David Fuller-Watts, managing director at Mallcomm, explains what the climate crisis could be the catalyst that brings retail landlords and tenants closer together
The IPCC’s report released in August was a shocking reminder of the urgent action needed to address the climate crisis, and underlines the huge challenge facing the property sector with the built environment accounting for around 40 per cent of all UK carbon emissions.
The challenge is particularly acute in the retail property sector, with the development boom of the 1970s and 1980s meaning many of the UK’s 700 shopping centres are older buildings which are less energy efficient and do not achieve the highest environmental standards.
Over the coming years we will see a number of centres modernised and repositioned as mixed-use destinations and this is a huge opportunity to utilise more sustainable materials, reconfigure centres to run on renewable power introduce more green space and biodiversity to try and achieve net-zero retail places.
However, while building design is evolving rapidly there is still a need to develop best practice around how we track and manage the day-to-day performance of buildings over their life cycle.
Landlords cannot do this alone: if we are to reduce the carbon footprint of shopping centres there must be closer collaboration between landlords and tenants to understand how a building is being occupied and utilised and how this impacts energy consumption.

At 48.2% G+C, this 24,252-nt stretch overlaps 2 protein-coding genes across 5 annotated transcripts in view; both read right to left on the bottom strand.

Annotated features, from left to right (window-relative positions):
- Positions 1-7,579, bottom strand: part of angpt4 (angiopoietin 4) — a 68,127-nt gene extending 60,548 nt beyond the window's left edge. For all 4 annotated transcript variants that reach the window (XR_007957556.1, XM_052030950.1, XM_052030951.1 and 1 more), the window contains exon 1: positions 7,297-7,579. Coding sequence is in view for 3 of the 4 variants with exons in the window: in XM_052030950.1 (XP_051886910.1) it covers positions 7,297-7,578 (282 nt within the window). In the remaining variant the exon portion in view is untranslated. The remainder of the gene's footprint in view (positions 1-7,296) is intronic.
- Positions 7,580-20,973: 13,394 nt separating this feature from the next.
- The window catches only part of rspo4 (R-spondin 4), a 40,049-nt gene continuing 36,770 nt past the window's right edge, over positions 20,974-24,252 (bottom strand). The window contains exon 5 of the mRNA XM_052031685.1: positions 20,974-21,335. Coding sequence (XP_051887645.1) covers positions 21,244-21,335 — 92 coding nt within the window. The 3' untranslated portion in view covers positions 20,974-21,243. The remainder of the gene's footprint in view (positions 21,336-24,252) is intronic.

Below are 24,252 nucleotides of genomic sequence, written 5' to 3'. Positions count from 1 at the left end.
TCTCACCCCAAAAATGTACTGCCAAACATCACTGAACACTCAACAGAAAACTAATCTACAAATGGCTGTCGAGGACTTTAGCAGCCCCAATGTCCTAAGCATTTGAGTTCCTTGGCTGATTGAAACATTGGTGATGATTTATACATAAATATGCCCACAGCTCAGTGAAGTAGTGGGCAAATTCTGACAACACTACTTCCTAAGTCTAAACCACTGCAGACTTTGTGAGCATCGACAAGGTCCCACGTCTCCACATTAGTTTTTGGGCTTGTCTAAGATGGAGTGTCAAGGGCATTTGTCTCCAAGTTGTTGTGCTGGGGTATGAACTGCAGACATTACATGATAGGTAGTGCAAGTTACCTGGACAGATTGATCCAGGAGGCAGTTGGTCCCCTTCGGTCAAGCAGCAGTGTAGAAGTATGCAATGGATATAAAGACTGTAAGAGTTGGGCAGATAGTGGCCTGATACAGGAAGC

The good news is we are starting to see this happen. When we launched the Mallcomm tenant engagement platform in 2014 it was primarily used to drive efficiencies through day-to-day operations at shopping centres. Today, one of the primary use cases is to enable landlords to track environmental performance in real-time and gather data from tenants that can inform carbon mitigation strategies.
For example, by tracking and sharing data in real-time landlords can understand how a change in opening hours might impact energy usage; whether there is a need for more energy-efficient or intuitive lighting in common areas; how natural ventilation may reduce the burden on heating and cooling systems; and how much water is being used, and how much could be recycled.
The sharing of data is vital if we want to create more sustainable retail places – and make them more efficient and cost-effective for retailers to occupy. We also see it becoming a key factor in attracting shoppers. Today’s conscientious consumer will choose to shop in places that reflect their own values on the environment, and indeed, may choose to shop in physical places rather than online if the environmental benefit is clear. Centres that operate efficiently and have strong sustainability credentials could have a significant advantage if they can tell that story in a compelling way.
As such, the climate crisis is an enormous challenge but also an opportunity for the retail property sector to grasp. It may be the catalyst that resets the landlord-tenant relationship and drives closer collaboration, which will benefit shopping centres in the long-term.
This was first published in Retail Destination Fortnightly. Click here to subscribe.